Succession planning key to riding out crisis

It’s about asking, ‘Do we have leaders that are demonstrating the right competencies that are going to take us forward?’

Succession planning key to riding out crisis

As 2020 fades into the distance, many leaders will have to turn their attention to succession planning, according to a leadership expert.

“Many organizations have realized they don’t have good emergency plans in place. What COVID did is really point to ‘You better have something in place in case your most important people, your most important roles are taken out temporarily or, dare I say, permanently,’” says Andrea Plotnick, senior vice president of board and executive solutions at leadership development consultants LHH in Toronto.

With COVID still in place, a strong emergency plan will also enable organizations to ride out the crisis but it should differ from a solid succession plan, according to Plotnick.

“Typically in an emergency, you want a steady hand at the wheel; you’re not usually looking for somebody who’s going to make big strategic shifts but it’s somebody who will — if you’re a publicly traded organization — send all the signals that you’ve got a competent individual running the show and they’re not going to do anything rash.”

New competencies?

For many companies, the confluence of events in 2021 could bring about new changes to what is expected of C-suite members, says Plotnick.

“With COVID and Black Lives Matter and I’m going to call it the zeitgeist, demographic and societal trends are really pointing out that there are new competencies that are going to be important. It’s not that they weren’t important before but they’re becoming amplified in importance.”

For example, compassion and understanding are among the new capabilities that will have to become baked into a successful executive’s makeup, she says.

Andrea Plotnick

“Being able to connect with empathy, being able to manage a remote workforce, being able to be inclusive, all of those, it is raising the question: ‘Do we have leaders that are demonstrating the right competencies that are going to take us forward?’”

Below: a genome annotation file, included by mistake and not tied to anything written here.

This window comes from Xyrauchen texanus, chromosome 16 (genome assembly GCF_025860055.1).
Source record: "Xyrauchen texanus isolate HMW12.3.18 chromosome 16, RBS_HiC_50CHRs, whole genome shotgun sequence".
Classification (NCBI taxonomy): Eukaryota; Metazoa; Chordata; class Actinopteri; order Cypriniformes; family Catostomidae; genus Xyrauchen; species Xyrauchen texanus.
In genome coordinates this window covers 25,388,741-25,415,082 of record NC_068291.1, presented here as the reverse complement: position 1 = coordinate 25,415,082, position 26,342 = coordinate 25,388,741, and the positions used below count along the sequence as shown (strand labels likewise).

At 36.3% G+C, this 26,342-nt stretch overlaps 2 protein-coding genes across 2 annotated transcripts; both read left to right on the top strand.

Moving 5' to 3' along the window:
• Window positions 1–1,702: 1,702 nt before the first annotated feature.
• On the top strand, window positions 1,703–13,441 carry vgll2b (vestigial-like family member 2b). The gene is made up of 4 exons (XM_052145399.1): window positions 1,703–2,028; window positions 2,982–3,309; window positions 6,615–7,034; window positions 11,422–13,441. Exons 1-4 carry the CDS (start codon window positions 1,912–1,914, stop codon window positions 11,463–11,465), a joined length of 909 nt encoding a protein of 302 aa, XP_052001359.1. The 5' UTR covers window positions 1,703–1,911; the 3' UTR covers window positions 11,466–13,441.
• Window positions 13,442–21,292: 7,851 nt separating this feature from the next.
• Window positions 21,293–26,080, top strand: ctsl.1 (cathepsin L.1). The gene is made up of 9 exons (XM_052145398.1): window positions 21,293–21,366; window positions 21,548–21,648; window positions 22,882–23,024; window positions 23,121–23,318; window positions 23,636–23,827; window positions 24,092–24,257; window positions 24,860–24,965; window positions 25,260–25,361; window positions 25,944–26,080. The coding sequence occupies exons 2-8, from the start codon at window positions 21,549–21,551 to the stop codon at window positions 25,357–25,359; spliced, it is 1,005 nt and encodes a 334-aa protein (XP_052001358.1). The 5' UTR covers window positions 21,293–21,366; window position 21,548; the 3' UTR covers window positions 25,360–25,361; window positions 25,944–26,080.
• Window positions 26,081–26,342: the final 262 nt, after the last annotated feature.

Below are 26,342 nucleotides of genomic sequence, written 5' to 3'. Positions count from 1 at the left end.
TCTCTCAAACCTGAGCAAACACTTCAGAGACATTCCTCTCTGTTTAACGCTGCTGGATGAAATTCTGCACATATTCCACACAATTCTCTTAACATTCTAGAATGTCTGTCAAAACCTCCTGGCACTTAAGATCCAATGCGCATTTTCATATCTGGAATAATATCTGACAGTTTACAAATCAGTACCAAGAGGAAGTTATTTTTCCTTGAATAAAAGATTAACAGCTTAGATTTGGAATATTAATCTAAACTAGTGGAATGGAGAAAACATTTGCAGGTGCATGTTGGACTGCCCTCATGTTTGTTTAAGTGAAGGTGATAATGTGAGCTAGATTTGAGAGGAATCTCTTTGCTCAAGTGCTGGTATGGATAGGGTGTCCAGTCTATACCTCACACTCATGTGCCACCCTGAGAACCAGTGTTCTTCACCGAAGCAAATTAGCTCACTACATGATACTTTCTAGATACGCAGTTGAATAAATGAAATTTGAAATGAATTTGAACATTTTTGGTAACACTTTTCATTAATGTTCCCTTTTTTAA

Planning for contingencies will become crucial for companies hoping to survive and thrive after the pandemic, according to Plotnick.

“You don’t want your default position to be you have to go for an interim individual. It’s good to have that option but you don’t want it to be your only option because you didn’t plan.”

And with years of cost-cutting, layers of organizations have been removed and very often there is a big jump between non-executive roles into executive roles, which requires a lot more development, says Plotnick.

“It’s having to think through what development, what succession planning needs to look like, at least at this point in time when everything is done remotely.”

Part of a successful succession plan should be “future-focused” and include questions such as “What are the key accountabilities of the role with that forward focus? What are the types of competencies, behaviours and knowledge that are going to be really important again, with that forward focus?” says Plotnick.

Focus on culture

Culture fit is also a key part of that succession plan, she says.

“Many organizations who are looking to transform are leveraging the pandemic to come out stronger, reimagined, rebuilt, transformed, and really thinking through what are the attributes of your culture? That’s number one, having that clear success profile because that really serves as the foundation for determining who the right people are for the role.”

When dealing with bringing on new employees remotely during the pandemic, it’s good to “mimic” plans that are already in place, she says.

“Have regularly scheduled meeting, make sure that the whole process is thought through but translated into a virtual environment, making sure that from the second the individual signs on the dotted line that they’re taking on the role, that all the appropriate meetings are set up for them, that there is ample opportunity,” says Plotnick.

“And if it’s for the CEO role in particular, they have ample opportunity to meet one-on-one with board members, with key executives, with HR, providing them with a real high-touch virtual way of understanding who the organization is.”

Meanwhile, organizations should keep any eye out for a “shadow culture” that often doesn’t present itself to senior leaders while some companies may have to create a new “head of remote” in the new dispersed reality.  

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